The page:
Last week, we revealed Attorney General Greg Abbott is using video shot at taxpayers' expense in his commercials.
Tonight we report that the video is evidence of a sweeping change in the way his communications office is run.
Wearing jackets labeled 'Texas Attorney General,' armed law enforcement officers sweep into an apartment house. The video, shot by an attorney general videographer at taxpayers' expense, now shows up in Abbott's television commercial.
One critic says it blurs public service and self promotion.
“It's disgusting. And that's why I took early retirement. It's just blatant misuse of state funds to promote Greg Abbott's name recognition,” said Bill Barnes, who worked for 18 years in the video departments of four Texas attorney generals, both Republican and Democrat.
He retired after Abbott took office. He says he saw the video department change from supporting the attorney general to promoting him.
“To increase general Abbott’s name recognition, there was nothing more important to the press office than that. That was what they were going to do,” Barnes said.
Salaries of press office staff increased to what amounts to more than $380,000 a year. A videographer was hired at $70,000 a year, just $22,000 less than the attorney general himself made at the time. Videos, such as one depicting busts being made by the attorney general's staff, were produced. Burns says he recognizes the videotape now being used in the attorney general's commercials.
The attorney general also built himself a TV studio. He says the world has changed with the internet and his beefed up operation is just trying to keep up.
Press secretary Jerry Strickland showed us the studio known as "the bat cave," which used to be a storage room. He says the attorney general did spend money for equipment here, but he doesn't know exactly how much. He says the studio produces videos on open government which are distributed to state officials.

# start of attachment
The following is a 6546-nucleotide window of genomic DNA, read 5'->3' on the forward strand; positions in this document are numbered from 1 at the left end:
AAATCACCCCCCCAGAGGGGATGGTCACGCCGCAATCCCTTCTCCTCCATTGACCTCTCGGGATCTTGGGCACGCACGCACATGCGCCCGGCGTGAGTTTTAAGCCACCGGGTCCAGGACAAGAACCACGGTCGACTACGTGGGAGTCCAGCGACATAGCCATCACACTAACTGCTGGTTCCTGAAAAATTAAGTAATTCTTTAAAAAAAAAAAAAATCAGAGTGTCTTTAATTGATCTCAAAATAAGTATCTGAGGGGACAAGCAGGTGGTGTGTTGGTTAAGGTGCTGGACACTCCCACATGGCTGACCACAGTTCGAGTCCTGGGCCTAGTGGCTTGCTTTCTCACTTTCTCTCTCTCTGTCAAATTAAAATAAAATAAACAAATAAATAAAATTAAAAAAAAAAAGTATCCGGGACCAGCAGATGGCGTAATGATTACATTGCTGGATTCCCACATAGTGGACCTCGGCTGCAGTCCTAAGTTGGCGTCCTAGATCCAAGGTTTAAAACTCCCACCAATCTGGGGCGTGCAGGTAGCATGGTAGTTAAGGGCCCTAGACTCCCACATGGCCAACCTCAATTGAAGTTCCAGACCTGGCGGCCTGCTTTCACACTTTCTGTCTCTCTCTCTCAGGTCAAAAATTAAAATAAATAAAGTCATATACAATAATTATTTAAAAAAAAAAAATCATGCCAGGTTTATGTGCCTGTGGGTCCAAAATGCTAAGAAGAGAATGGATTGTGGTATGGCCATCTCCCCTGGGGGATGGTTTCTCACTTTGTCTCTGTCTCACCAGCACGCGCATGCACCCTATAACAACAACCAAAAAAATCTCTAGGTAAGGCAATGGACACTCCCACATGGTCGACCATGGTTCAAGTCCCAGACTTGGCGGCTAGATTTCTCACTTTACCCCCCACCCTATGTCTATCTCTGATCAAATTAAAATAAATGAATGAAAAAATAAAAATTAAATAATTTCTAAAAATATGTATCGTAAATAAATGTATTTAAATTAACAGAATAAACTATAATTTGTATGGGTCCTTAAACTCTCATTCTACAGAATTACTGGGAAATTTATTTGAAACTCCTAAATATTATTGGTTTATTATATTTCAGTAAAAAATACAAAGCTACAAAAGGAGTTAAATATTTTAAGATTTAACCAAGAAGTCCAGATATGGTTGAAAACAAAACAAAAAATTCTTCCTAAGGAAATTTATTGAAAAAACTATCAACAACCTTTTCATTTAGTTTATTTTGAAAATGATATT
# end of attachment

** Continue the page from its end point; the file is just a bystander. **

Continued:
The office also produces edited versions of the attorney general's press conferences and legal activities, which are distributed to television stations. We checked with attorney general offices in New York and California. Neither have a department like the one in Texas.
The attorney general's videos are edited for content. How is that not propaganda?
“It is a way for us to convey what people need to know in the state of Texas. We are providing information to the taxpayers and if the taxpayers would like more information we can provide that as well,” Strickland explained.
Strickland says unedited video shot by his office can be obtained by any citizen by filing a public information request. That's where all this material now on the website run by Abbott's political campaign came from. And how the campaign got the video now used in Abbott's commercial. The campaign says it's all totally legal.
Wednesday, November 01, 2006
WFAA continues the beatdown on Abbott
Byron Harris of News8 Investigates piles on: